Even before we began designing our preschool curriculum, Wee Engineer, we knew that we would have to create new activities, different context-setting tools, and even a new Engineering Design Process (EDP). But we never thought we’d be trying our hand at songwriting! At EiE, we have a very involved curriculum development process. We meet with teachers and specialists and learn what works in the classroom. During an early Wee Engineer focus group, a teacher suggested setting the steps of the EDP to music with accompanying dance moves, because it would help teachers reinforce the vocabulary with their kids. The other teachers enthusiastically agreed, and they convinced us that an EDP Song would enhance the curriculum and get kids excited about the process they were engaging in. Never to be intimidated, our curriculum team got together to figure how to engineer the perfect EDP song.
A Creative Collaboration
A small team of curriculum developers sat down to begin brainstorming lyrics and melodies—and with their combined brainpower, and the help of a ukulele, a preliminary song was born! There were several verses sung in the tune of a familiar melody, Farmer in the Dell. We sent the lyrics to one of our pilot teachers with high hopes that the kids would not only enjoy singing a song about who engineers were and what they did, but they would begin to learn something about the engineering design process as well. We never know what feedback our pilot teachers will offer, but we know the dedicated and amazing teachers who test early versions of our curriculum always have valuable feedback to offer. This particular pilot teacher realized the EDP section would stick with children more if it rhymed. She even improvised some lyrics. When she struggled to figure out a word that rhymes with “create,” we had another surprise collaborator save the day! A student suggested, “’cause we are great!” We absolutely loved this suggestion! We took their advice and trimmed our verses and polished our rhymes. Check out the current version of the song and the accompanying dance moves below:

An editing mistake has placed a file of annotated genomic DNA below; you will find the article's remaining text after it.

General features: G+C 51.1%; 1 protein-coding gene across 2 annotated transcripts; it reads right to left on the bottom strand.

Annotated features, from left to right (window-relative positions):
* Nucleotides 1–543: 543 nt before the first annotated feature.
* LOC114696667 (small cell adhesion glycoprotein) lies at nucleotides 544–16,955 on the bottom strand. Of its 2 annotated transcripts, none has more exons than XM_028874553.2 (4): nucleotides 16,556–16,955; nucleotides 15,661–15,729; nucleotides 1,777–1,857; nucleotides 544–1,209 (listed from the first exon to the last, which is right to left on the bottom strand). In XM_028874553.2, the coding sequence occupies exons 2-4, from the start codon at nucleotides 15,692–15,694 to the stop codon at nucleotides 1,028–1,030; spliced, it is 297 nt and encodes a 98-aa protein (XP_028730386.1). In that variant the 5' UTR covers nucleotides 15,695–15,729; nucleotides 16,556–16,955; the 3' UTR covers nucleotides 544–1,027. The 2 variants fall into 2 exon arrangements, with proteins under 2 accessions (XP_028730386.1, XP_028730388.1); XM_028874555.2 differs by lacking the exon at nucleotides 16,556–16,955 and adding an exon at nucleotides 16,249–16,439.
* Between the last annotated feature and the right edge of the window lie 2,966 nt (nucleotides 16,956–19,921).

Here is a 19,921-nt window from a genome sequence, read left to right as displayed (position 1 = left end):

Wee Engineer project manager Katy Laguzza knows that a song can’t replace the experience of exploring engineering activities. She says, “The primary purpose of this song is to introduce the EDP language to children in a fun way that integrates well into the preschool routine.” Reinforcing these new vocabulary words through song and dance will help preschoolers keep them in mind as they go through the lessons, and beyond—pilot teachers have told us that their students love the song so much, they keep singing it to themselves throughout the day and request repeat performances weeks later! (We’ve heard it hummed around the office, too!) We invest thousands and thousands of hours to create our engineering curriculum and our pilot teachers are integral part of that process. They provide valuable insights that help us see how our curriculum looks in the classroom and how we can best improve it. Check out the video below and stick around until the end to catch an adorable rendition of the EDP song!
Hands-on engineering activities empower preschoolers to see themselves as problem solvers. Set your young learners up for success.